Terry Baucher talks to Rod Spicer about insurance cover for tax audits and assessments for filed returns – what they do cover and what they don’t.
This week, I’m joined by Rod Spicer, the associate director of claims and underwriting at Accountancy Insurance, which is the leading tax audit solution in Australia and New Zealand. Rod is a chartered accountant with more than 30 years’ experience and has worked at Accountancy Insurance since 2013. He is responsible for the operations of the claims department, policy wording development and the management of large and complex claims.
Kia ora, Rod, welcome to the podcast. Thank you for joining us. Now tell us a bit more about Accountancy Insurance. How did it start and what’s its role for tax agents like myself and my colleagues?
So Accountancy Insurance was born in Australia, which is where I’m currently residing, by our founder a man called Pat Driscoll who saw a niche, or a spot in the market for a tax audit insurance. There’s obviously been some of the products there in the past, however, we developed the product initially for Australia and got that up and running and then took it over to New Zealand a number of years ago now, and in more recent years into Canada.
We’re currently operating in three different countries, all within the Commonwealth. The reason for that being that all Commonwealth countries, or certainly those three, have reasonable or reasonably compliant tax systems, as well as reasonable similarities in terms of income tax, GST and the like. So we’ve been able to adapt our policy to each of the three countries and onwards and upwards, hopefully.
So in New Zealand, we have an office with about 10 staff based in Auckland and it’s been there for a number of years now. We handle the claims side of things online out of Australia from an administration point of view.
But we’ve sort of been for the ride, if you like, with Inland Revenue over recent years, which has certainly been interesting. Going way back to the Penny and Hooper days. It was probably just about when we first started up that it hit the road, so to speak, and we went along for the ride. And I think there was a herd scheme and a couple of big things way back in the day.
But I think in recent years, Inland Revenue, as a result of their whole transformation programme – I think you might know a bit more about that than me – seemed to sort of go off the rails a little bit. And they probably pulled back from an audit perspective in some respects, but certainly in recent times we’ve seen activity there again, albeit that this year we all know that with Covid and what happened etc. I think Inland Revenue certainly took their foot off the pedal for a while, but we’re currently seeing them come back with a few new initiatives and we’re seeing a lot of GST verifications, GST refund reviews and audits, amongst other things at the moment.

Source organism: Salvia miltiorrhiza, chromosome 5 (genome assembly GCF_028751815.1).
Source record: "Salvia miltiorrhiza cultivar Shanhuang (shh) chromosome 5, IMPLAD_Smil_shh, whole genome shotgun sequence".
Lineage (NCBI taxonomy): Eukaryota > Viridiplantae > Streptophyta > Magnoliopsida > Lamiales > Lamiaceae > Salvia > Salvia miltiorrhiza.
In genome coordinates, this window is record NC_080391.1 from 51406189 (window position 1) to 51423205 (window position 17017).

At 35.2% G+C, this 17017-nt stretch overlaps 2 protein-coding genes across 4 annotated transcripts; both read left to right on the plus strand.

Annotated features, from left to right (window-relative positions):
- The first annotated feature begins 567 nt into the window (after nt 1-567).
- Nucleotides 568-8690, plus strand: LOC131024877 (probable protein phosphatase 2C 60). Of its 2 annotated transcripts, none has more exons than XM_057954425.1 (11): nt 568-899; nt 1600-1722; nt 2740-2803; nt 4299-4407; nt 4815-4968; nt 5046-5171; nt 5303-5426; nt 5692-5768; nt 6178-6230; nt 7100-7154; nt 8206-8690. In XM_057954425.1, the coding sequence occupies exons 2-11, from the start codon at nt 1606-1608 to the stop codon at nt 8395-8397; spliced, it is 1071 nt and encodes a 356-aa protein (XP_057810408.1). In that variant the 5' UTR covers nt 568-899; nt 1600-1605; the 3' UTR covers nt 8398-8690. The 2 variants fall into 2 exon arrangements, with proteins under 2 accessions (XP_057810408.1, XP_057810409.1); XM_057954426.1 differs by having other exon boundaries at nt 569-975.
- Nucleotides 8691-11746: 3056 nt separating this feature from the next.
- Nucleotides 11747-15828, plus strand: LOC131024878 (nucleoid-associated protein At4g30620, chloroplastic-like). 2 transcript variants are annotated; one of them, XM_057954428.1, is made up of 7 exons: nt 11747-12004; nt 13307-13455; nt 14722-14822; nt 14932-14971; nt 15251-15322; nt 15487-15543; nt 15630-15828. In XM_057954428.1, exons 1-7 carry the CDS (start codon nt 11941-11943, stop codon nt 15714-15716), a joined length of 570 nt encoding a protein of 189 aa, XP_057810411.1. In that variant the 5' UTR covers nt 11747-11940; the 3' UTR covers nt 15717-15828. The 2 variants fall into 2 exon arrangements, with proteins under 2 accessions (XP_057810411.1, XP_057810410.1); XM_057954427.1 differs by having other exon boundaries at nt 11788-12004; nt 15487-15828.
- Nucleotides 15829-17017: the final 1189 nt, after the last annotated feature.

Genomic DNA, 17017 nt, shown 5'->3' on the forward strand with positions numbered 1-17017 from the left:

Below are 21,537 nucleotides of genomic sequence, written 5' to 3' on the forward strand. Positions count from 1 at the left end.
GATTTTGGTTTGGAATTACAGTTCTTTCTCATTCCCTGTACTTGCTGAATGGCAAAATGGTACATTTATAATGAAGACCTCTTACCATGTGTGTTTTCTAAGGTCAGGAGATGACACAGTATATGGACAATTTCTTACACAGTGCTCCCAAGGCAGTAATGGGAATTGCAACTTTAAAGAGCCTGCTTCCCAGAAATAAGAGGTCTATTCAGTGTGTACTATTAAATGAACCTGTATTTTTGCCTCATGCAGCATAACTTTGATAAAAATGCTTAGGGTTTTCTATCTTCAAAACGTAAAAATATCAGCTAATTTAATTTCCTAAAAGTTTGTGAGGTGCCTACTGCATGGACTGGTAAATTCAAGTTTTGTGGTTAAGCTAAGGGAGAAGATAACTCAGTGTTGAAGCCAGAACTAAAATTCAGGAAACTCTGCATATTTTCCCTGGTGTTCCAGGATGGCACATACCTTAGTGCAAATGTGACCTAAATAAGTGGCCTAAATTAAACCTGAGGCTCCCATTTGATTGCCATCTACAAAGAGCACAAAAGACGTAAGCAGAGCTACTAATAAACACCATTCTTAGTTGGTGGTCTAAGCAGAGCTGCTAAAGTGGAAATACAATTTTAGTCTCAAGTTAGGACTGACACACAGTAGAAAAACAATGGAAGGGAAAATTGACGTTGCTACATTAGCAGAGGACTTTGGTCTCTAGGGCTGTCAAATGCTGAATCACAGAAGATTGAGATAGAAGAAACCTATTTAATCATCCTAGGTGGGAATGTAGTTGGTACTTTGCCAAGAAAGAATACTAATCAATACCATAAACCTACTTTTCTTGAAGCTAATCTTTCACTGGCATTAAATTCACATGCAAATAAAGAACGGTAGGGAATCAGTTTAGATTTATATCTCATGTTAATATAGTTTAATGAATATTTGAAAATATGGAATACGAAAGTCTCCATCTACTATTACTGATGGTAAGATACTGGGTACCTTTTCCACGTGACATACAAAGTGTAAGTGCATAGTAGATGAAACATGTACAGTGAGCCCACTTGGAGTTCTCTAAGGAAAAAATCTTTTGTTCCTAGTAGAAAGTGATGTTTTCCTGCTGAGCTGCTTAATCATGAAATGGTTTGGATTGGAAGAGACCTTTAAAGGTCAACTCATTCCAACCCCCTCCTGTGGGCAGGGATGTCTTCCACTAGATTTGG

Oh right. Yes, the audit hours have dropped away since 2015 – from about 680,000 in the year to June 2015 to about 240,000 in the year to June 2020. So there has been a falloff in activity. But you’re saying right now we’ve got a spike going on in GST verification. That’s interesting to hear that’s picked up because I would have thought that would have been there all the time, regardless of what’s happening.
I probably should qualify that to say during the Covid months, that was all they were doing, they had to keep something ticking over, I think. Just to keep people on their toes, I think is a way to put it. But yes, and I probably should say that’s been consistent, certainly last financial year to 31 March 2020. And then given that Covid was sort of hitting exactly around the new financial year start time, that has been the one constant. And the majority of our claims, certainly in the four or five months after March, were GST reviews in the main.
But now that has been supplemented in recent times, in recent weeks by what you’re probably going to talk about as well – a campaign for want of a better word on the bright-line property rules, which is sort of playing itself out at the moment in various different realms. And we’ve also seen – and this happened last year back in November, because Inland Revenue and the New Zealand Government (same as Australia) signed up to all sorts of international data sharing arrangements. And they’re all being flooded with offshore bank account information.
And what we saw with Inland Revenue in November 2019, there was a first wave, and a lot of them weren’t even audits, they were just an opportunity to self-review and voluntary disclose if you hadn’t disclosed offshore bank accounts that you were supposed to. Some had a questionnaire, or some went straight into more detailed information, but it certainly just stopped then. So, there was a whole bunch of activity in November and then effectively nothing happened.
But in November 2020 we saw the exact same thing happening again. Slightly different letters. Some of them even delved into overseas life insurance policies that obviously, you know, the data dump Inland Revenue got – Rod Spicer has a life insurance policy in England or Switzerland or wherever – and we want to know about it as well as the bank account. So we’ve just now seen another spike in claims being lodged for these type of letters.